man's Palace Car Co. z: Harvey, 101 Ga. are usually carried by travelers in their
733, 28 S. E. 989: Illinois Cent. R. Co. hands, together with a sum of money
V. Handy, 63 Miss. 609, 56 Am. Rep. 846. reasonably sufficient for the expenses of

39. Failure to keep watch. — Pullman the journey in which one is engaged."
Palace Car Co. v. Adains, 120 Ala. 581, Illinois Cent. R. Co. v. Handy, 63 Miss.
24 So. 921, 45 L. R. A. 767, 74 Am. St. 609. 56 Am. Rep. 846.

Rep. 53; Pullman Palace Car Co. v. Ga- Where the porter of a sleeping car

vin, 93 Tenn. (9 Pickle) 53, 23 S. W. 70, stole from a passenger $35 m money the

21 L. R. A. 298, 42 Am. St. Rep. 902. company was held liable. Pullman's Pal-

40. Theft by employees.— Pullman Pal- ace Car Co. v. :\tartin, 95 Ga. 314, 22 S.
ace Car Co. r. Matthews. 74 Tex. 654, 12 E. 700, 29 L. R. A. 498. _ _

S. W. 744, 15 Am. St. Rep. 873; Pullman's Money to pay debts due at destmation.

Palace Car Co. v. Martin, 95 Ga. 314, 22 —If the employee of a sleeping car com-



3221



PALACE CARS AND SLEEPING CAR COMPAXIES.



§§ 3567-3568



its porter of jewelry carried for personal adornment."*-' but not for jewelry not
carried for such purpose. ■*"*

§ 3 568. Nature and Amount of Property as Affecting Liability.— As

to the nature of the property, for the loss of which, through its negligence, a
sleeping car company may be held liable, it is held, quite generally, that it must
be property which such passenger might reasonably or properly carry with him,-*^
taking into consideration his condition in life and the surrounding circum-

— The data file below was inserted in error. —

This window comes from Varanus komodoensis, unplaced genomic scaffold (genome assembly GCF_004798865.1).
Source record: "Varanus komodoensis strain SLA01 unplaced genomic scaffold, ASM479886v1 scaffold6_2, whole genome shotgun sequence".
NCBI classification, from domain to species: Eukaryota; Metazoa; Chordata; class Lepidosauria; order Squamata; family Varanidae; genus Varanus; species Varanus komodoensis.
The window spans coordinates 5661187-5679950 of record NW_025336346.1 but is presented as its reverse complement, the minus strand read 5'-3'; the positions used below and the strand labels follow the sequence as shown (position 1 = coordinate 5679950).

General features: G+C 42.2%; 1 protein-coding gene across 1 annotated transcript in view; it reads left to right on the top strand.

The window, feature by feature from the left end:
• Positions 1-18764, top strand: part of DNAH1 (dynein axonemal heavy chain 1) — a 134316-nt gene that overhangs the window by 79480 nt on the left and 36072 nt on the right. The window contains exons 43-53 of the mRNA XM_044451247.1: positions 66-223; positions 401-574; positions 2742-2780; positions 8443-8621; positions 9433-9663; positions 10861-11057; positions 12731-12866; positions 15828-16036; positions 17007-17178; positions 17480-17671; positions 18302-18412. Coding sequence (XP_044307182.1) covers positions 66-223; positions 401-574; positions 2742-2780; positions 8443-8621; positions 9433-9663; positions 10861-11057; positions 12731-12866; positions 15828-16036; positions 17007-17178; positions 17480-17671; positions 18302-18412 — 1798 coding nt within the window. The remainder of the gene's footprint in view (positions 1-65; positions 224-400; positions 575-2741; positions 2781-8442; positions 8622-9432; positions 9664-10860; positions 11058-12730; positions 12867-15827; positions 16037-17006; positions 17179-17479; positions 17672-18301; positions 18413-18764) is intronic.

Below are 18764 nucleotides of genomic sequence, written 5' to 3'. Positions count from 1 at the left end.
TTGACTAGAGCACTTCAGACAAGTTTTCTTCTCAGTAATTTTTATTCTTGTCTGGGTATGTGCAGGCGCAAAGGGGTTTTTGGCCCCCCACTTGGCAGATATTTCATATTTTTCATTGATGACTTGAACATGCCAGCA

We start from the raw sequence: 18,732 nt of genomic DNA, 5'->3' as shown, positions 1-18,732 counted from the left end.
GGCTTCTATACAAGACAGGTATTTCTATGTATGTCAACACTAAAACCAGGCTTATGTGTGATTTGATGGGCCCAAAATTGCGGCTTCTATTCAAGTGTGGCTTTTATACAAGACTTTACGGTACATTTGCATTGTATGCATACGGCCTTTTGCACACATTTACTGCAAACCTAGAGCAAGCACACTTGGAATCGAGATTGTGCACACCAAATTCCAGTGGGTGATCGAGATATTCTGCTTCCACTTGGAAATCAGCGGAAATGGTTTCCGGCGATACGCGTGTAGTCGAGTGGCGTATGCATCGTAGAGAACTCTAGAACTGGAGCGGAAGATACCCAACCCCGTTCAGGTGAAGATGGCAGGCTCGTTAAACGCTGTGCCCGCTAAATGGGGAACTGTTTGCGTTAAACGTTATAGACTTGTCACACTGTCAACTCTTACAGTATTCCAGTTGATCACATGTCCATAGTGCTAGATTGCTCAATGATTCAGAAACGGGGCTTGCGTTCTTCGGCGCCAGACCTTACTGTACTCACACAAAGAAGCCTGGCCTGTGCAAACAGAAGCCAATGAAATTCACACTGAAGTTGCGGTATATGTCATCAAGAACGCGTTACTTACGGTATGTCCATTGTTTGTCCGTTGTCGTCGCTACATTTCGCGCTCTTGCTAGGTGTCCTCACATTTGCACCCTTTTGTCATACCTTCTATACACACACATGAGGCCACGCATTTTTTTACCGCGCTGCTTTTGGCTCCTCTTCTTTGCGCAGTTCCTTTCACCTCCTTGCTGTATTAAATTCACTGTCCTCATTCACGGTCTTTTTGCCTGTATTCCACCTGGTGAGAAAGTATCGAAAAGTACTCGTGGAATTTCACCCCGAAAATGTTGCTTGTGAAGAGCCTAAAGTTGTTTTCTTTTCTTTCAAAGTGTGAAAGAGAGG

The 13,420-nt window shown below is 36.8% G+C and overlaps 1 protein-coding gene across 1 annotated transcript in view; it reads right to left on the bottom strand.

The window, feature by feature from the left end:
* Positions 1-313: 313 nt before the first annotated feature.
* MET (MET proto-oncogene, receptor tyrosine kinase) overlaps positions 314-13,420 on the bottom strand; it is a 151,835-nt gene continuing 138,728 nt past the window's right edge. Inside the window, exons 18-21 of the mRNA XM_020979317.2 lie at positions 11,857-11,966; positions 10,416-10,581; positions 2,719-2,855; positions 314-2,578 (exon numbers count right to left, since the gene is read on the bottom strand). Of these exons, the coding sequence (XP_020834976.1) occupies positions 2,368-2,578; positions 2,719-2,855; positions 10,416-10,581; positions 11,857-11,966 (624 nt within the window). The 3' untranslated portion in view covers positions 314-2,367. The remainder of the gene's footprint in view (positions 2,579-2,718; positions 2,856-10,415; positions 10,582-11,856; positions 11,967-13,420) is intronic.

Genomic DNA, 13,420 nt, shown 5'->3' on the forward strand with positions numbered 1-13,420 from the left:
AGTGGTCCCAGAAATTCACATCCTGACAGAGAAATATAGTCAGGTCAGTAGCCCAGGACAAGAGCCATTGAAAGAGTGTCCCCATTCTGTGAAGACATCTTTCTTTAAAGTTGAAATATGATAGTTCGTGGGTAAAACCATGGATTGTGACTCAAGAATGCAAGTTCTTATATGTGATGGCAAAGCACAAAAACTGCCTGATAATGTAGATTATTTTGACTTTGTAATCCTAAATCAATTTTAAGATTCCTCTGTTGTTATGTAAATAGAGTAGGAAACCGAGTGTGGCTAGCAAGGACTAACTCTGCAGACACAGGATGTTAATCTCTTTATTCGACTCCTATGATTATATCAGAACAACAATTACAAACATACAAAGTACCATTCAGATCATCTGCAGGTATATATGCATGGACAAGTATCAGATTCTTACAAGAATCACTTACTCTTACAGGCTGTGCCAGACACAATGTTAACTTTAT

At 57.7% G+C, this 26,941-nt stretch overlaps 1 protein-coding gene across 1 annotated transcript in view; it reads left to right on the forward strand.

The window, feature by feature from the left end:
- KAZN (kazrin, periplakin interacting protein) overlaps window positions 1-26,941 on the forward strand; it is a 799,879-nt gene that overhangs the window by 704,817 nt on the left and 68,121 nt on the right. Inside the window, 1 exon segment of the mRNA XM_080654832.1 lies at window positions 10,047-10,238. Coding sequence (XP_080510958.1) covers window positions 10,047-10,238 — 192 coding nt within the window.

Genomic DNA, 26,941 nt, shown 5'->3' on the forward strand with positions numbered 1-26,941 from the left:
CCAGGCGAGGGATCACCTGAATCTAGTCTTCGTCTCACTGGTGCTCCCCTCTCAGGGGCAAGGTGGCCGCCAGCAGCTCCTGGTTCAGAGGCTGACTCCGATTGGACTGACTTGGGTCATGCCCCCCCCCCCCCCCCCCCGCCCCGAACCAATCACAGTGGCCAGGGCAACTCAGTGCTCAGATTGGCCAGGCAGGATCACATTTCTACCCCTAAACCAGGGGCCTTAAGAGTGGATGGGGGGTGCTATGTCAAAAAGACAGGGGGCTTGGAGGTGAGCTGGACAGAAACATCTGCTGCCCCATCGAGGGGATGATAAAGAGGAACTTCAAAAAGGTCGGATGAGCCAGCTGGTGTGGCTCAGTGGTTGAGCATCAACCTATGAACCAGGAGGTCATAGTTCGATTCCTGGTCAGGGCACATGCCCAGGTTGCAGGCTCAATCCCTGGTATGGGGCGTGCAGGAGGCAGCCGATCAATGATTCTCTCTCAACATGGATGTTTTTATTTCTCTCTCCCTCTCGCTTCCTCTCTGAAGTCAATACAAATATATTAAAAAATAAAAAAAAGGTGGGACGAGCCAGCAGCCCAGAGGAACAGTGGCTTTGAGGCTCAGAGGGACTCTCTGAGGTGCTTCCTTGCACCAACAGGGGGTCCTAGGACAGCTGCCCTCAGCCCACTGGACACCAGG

stances.-**' Its liability extends to such articles of baggage as would be considered
baggage in an action against an ordinary carrier of passengers.-*' The rule as to
the company's liability applies where the property is stolen by its employees.-*^
The fact that the baggage lost by a sleeping car passenger consisted of articles
not intended to be used on the train, but only in case he stopped over at a certain
point, does not prevent the passenger from recovering for their loss.-*''

Amount of Money. — A sleeping car company is liable for no greater sum of
money lost by a passenger through its negligence than such as is necessary to de-
fray the expenses of the trip, taking into consideration his station in life, the
length, duration, and purposes of the journey, and the probable emergencies that
may be expected to arise on the route; •^" and it is not liable if a sum of money car-
ried for another purpose is stolen from him through the negligence of its servants,
provided no special circumstances exist which impose on it a peculiar duty -with



pany steals money from a passenger, the
company is liable onlj^ for an amount
necessary for the reasonable ex])enses of
the passenger's journe}'; not for a sum
■which he carried to pay debts diie in the
city to which he was going. Illinois
Cent. R. Co. v. Handy, 63 Miss. 609, 56
Am. Rep. 846.

43. Jewelry constituting baggage. —
Pullman's Palace Car Co. ?'. Martin, 95
Ga. 314, 22 S. E. 700, 29 L. R. A. 498;
Pullman Co. z: Vanderhoeven, 48 Tex.
Civ. App. 414, 107 S. W. 147.

Where the porter of a sleeping car
stole from a passenger therein $700 worth
of jewelry used for the personal adorn-
ment of the passenger, the company was
liable. Pullman's Palace Car Co. v. Mar-
tin. 95 Ga. 314. 22 S. E. 700. 29 L. R. A.
498.

44. Jewelry not constituting baggage.
— Bacon .-. Pullman Co., 159 Fed. 1.

45. Nature and amount of property as